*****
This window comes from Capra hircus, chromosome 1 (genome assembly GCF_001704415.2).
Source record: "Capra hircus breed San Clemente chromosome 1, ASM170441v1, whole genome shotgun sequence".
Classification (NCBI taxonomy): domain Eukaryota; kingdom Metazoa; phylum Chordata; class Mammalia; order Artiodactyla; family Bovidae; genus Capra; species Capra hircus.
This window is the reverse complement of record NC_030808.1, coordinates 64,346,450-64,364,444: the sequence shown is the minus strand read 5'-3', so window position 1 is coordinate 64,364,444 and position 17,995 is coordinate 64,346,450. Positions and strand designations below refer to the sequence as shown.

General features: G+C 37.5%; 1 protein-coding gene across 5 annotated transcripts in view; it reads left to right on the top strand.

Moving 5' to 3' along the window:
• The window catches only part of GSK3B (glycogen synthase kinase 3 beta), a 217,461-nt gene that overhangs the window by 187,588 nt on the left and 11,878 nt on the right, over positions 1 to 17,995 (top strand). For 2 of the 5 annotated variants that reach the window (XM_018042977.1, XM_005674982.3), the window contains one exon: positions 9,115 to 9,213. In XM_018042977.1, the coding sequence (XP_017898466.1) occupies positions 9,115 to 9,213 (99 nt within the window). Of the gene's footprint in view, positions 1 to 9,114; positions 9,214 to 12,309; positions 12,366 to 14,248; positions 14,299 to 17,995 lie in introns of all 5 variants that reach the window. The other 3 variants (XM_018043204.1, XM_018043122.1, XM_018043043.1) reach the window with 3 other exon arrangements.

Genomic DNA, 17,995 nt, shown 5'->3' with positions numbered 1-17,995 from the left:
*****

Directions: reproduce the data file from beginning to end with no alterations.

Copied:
This window comes from Capra hircus, chromosome 1 (genome assembly GCF_001704415.2).
Source record: "Capra hircus breed San Clemente chromosome 1, ASM170441v1, whole genome shotgun sequence".
Classification (NCBI taxonomy): domain Eukaryota; kingdom Metazoa; phylum Chordata; class Mammalia; order Artiodactyla; family Bovidae; genus Capra; species Capra hircus.
This window is the reverse complement of record NC_030808.1, coordinates 64,346,450-64,364,444: the sequence shown is the minus strand read 5'-3', so window position 1 is coordinate 64,364,444 and position 17,995 is coordinate 64,346,450. Positions and strand designations below refer to the sequence as shown.

General features: G+C 37.5%; 1 protein-coding gene across 5 annotated transcripts in view; it reads left to right on the top strand.

Moving 5' to 3' along the window:
• The window catches only part of GSK3B (glycogen synthase kinase 3 beta), a 217,461-nt gene that overhangs the window by 187,588 nt on the left and 11,878 nt on the right, over positions 1 to 17,995 (top strand). For 2 of the 5 annotated variants that reach the window (XM_018042977.1, XM_005674982.3), the window contains one exon: positions 9,115 to 9,213. In XM_018042977.1, the coding sequence (XP_017898466.1) occupies positions 9,115 to 9,213 (99 nt within the window). Of the gene's footprint in view, positions 1 to 9,114; positions 9,214 to 12,309; positions 12,366 to 14,248; positions 14,299 to 17,995 lie in introns of all 5 variants that reach the window. The other 3 variants (XM_018043204.1, XM_018043122.1, XM_018043043.1) reach the window with 3 other exon arrangements.

Genomic DNA, 17,995 nt, shown 5'->3' with positions numbered 1-17,995 from the left: